Did you know this week is Food Allergy Awareness Week? 2 years ago this week, I had no idea about life with food allergies, much less that there was an awareness week, when my husband and I let our then 18 month old twins try their first taste of peanut butter. My son was fine but my daughter immediately developed a bright red rash on her mouth and face. Formal allergy testing confirmed what we had feared: our child was that one in thirteen children with a food allergy.
Every so often, an article makes the rounds, where a parent of a non-allergic child laments restrictions on peanut butter in schools, or the inability to bring homemade cupcakes to a class party because of an allergic child in the class or a school-wide ban on certain items. Before having children I would hear about peanut-free schools and I didn’t understand it. I thought, if a child is allergic, he or she should just not eat that food, right? And why should everyone change for one person? It’s not that I didn’t care, it’s that I just didn’t understand.
Like parenting in general, I think food allergies are one of those areas that, unless you live it every single day, it’s really hard to understand the intricacies of managing it. In the last 2 years, I’ve gone from hearing “allergy” and thinking of the sneezing fits my husband gets when he’s around cats, to thinking of things like anaphylaxis and EpiPens. I’ve learned that EpiPens aren’t something you use and then go about your day; it’s emergency medication to buy time to get to the hospital for steroids and monitoring. I’ve learned that EpiPen prescriptions are very expensive with our insurance and, though I pray I never need to use them, I should never leave home without them.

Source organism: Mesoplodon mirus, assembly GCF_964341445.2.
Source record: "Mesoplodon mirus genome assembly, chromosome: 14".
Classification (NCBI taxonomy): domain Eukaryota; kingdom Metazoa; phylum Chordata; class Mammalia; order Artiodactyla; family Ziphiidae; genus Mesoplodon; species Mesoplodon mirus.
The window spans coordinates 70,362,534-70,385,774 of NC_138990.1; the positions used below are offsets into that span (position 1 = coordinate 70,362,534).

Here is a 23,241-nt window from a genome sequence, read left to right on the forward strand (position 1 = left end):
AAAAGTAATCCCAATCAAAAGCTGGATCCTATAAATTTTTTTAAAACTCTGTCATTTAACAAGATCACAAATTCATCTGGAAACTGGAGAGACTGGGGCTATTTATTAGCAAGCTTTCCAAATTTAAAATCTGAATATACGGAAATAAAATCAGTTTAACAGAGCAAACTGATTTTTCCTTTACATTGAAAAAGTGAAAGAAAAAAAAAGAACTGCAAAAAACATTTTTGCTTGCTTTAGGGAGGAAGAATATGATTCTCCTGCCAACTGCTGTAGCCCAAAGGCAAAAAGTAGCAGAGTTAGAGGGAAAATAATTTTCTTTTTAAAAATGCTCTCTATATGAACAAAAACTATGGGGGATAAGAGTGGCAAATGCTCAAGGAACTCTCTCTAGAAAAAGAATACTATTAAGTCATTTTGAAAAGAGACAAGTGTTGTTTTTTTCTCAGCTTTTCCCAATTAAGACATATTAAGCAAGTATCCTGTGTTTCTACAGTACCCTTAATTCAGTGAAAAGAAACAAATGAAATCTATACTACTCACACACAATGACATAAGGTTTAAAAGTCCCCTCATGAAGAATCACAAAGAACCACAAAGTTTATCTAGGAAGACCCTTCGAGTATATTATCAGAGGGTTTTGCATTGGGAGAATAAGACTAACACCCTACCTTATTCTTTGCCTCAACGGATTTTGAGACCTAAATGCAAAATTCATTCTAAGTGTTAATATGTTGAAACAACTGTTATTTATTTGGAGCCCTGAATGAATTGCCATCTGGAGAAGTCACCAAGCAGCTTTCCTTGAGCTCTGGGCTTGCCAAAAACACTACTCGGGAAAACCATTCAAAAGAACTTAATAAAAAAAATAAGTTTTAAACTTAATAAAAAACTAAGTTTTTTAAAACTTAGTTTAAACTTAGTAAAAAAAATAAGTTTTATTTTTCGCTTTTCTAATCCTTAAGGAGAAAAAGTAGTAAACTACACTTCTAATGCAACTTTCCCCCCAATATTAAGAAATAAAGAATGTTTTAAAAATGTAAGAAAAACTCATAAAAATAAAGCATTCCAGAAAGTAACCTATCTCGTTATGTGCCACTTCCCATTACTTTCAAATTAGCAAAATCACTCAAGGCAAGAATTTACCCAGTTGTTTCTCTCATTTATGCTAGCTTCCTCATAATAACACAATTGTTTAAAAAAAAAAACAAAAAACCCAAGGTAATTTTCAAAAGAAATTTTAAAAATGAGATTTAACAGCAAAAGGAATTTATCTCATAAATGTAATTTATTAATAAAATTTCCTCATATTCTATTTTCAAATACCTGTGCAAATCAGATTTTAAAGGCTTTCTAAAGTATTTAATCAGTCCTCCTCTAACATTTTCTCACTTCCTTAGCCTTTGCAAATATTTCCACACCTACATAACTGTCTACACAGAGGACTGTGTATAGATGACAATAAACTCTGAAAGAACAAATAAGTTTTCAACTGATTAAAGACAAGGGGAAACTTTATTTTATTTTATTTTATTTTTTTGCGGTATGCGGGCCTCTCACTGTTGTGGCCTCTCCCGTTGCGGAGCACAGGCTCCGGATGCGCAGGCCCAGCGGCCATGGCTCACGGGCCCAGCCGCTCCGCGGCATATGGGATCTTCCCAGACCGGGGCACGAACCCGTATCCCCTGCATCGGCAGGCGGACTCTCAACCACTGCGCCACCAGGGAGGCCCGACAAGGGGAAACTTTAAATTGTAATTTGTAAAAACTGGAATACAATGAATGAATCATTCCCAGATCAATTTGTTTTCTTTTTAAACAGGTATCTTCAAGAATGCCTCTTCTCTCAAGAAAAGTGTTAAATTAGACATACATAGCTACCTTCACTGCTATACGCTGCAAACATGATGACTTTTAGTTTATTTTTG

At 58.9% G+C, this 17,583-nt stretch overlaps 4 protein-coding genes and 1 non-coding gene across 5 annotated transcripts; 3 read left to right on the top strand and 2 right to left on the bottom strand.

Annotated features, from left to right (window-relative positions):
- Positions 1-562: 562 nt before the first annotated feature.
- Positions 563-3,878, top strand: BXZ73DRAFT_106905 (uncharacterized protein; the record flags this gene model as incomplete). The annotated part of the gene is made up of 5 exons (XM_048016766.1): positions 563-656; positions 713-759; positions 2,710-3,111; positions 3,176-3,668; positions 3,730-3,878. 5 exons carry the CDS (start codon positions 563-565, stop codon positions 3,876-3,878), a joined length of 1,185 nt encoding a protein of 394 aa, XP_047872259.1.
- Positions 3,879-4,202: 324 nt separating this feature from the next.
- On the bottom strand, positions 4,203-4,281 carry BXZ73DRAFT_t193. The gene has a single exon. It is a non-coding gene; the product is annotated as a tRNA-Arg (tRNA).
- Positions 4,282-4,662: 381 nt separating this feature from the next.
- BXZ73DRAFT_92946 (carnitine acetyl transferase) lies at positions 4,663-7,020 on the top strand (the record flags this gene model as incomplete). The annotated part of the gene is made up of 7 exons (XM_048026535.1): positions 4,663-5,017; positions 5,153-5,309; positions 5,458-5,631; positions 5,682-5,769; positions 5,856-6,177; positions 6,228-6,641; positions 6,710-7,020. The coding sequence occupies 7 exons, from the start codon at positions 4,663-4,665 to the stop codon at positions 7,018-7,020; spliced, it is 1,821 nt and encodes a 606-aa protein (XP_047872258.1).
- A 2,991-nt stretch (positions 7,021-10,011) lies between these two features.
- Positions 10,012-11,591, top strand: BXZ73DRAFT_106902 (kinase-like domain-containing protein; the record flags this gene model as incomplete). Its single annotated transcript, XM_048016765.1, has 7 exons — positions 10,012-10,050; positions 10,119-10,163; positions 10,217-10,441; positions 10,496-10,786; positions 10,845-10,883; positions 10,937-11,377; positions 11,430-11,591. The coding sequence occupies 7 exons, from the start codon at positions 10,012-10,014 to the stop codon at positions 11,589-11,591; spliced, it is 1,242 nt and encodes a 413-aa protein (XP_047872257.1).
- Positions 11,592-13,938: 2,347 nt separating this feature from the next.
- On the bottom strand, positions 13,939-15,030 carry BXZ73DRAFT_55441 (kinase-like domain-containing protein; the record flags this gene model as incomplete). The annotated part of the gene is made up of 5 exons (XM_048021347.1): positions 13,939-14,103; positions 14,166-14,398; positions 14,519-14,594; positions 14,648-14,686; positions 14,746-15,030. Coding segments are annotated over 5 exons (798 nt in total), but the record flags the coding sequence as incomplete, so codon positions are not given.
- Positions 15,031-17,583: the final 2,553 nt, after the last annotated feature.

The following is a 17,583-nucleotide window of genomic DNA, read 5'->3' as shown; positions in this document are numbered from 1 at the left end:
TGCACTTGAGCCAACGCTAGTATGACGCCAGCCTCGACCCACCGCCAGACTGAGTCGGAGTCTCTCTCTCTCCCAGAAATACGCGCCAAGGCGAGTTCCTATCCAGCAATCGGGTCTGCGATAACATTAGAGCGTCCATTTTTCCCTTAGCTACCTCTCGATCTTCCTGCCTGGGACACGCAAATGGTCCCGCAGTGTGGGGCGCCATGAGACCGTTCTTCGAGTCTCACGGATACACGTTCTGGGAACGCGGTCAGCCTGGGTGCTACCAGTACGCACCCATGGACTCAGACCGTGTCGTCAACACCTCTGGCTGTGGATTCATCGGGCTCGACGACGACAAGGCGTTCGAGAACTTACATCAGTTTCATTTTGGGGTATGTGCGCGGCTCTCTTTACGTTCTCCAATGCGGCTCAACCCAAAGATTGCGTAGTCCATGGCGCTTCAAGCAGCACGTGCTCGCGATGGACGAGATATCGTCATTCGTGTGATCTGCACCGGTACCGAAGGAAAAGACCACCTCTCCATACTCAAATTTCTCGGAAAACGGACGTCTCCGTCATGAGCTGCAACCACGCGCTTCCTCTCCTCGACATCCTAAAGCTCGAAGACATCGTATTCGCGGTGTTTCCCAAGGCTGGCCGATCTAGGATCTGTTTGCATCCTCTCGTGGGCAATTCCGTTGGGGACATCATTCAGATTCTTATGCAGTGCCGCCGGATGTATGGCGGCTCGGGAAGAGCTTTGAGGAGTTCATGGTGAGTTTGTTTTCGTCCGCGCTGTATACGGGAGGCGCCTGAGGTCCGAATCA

I’ve learned that managing a food allergy is not as simple as just not eating the allergen. Cross-contact, which is what occurs when an allergen is accidentally transferred from a something containing an allergen to a food that is otherwise safe, is a huge risk for allergic individuals. The risk of cross-contact is why I read every single label on every single item that comes into my house, every single time I buy it, and why I call companies whose labeling doesn’t tell me everything I need to know to feel comfortable feeding it to my child. It’s why I don’t get things from bakeries or restaurants that use peanuts; no food is worth my daughter’s health and safety. And it’s why I now know that a ban on peanut butter in school is not because the allergic child can’t be trusted to not eat other children’s food (every single time I drop off my daughter at school, we discuss how she can only eat food from home and, even at home, she will ask if things are safe for her), it’s because peanut butter is sticky and, the peanut butter on one child’s hand, leftover from lunch, could end up on an allergic child’s skin via the playground or other shared surfaces. This kind of contact may not cause the same severity of reaction as ingestion, but, the insidious thing about peanut allergies in particular is that the severity of past reactions do not predict future reactions, and what for one child could cause hives could cause anaphylaxis for another.